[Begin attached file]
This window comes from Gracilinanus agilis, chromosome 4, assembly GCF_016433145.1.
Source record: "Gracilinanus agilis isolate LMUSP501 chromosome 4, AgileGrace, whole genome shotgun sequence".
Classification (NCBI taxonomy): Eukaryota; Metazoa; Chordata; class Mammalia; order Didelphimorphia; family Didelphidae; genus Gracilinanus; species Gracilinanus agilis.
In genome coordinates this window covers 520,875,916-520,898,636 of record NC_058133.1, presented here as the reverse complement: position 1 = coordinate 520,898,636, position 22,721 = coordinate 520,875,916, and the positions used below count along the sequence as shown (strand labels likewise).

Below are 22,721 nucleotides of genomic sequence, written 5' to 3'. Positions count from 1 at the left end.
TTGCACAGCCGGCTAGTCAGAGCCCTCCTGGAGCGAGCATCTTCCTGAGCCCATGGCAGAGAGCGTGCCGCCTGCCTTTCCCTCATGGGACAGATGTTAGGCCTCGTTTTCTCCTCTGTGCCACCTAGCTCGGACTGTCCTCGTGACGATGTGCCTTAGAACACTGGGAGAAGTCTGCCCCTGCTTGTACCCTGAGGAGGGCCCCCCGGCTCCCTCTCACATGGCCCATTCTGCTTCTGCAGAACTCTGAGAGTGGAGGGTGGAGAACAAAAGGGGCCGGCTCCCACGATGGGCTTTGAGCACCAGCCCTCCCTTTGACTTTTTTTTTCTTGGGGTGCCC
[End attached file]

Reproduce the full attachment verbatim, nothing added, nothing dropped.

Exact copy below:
This window comes from Gracilinanus agilis, chromosome 4, assembly GCF_016433145.1.
Source record: "Gracilinanus agilis isolate LMUSP501 chromosome 4, AgileGrace, whole genome shotgun sequence".
Classification (NCBI taxonomy): Eukaryota; Metazoa; Chordata; class Mammalia; order Didelphimorphia; family Didelphidae; genus Gracilinanus; species Gracilinanus agilis.
In genome coordinates this window covers 520,875,916-520,898,636 of record NC_058133.1, presented here as the reverse complement: position 1 = coordinate 520,898,636, position 22,721 = coordinate 520,875,916, and the positions used below count along the sequence as shown (strand labels likewise).

Below are 22,721 nucleotides of genomic sequence, written 5' to 3'. Positions count from 1 at the left end.
TTGCACAGCCGGCTAGTCAGAGCCCTCCTGGAGCGAGCATCTTCCTGAGCCCATGGCAGAGAGCGTGCCGCCTGCCTTTCCCTCATGGGACAGATGTTAGGCCTCGTTTTCTCCTCTGTGCCACCTAGCTCGGACTGTCCTCGTGACGATGTGCCTTAGAACACTGGGAGAAGTCTGCCCCTGCTTGTACCCTGAGGAGGGCCCCCCGGCTCCCTCTCACATGGCCCATTCTGCTTCTGCAGAACTCTGAGAGTGGAGGGTGGAGAACAAAAGGGGCCGGCTCCCACGATGGGCTTTGAGCACCAGCCCTCCCTTTGACTTTTTTTTTCTTGGGGTGCCC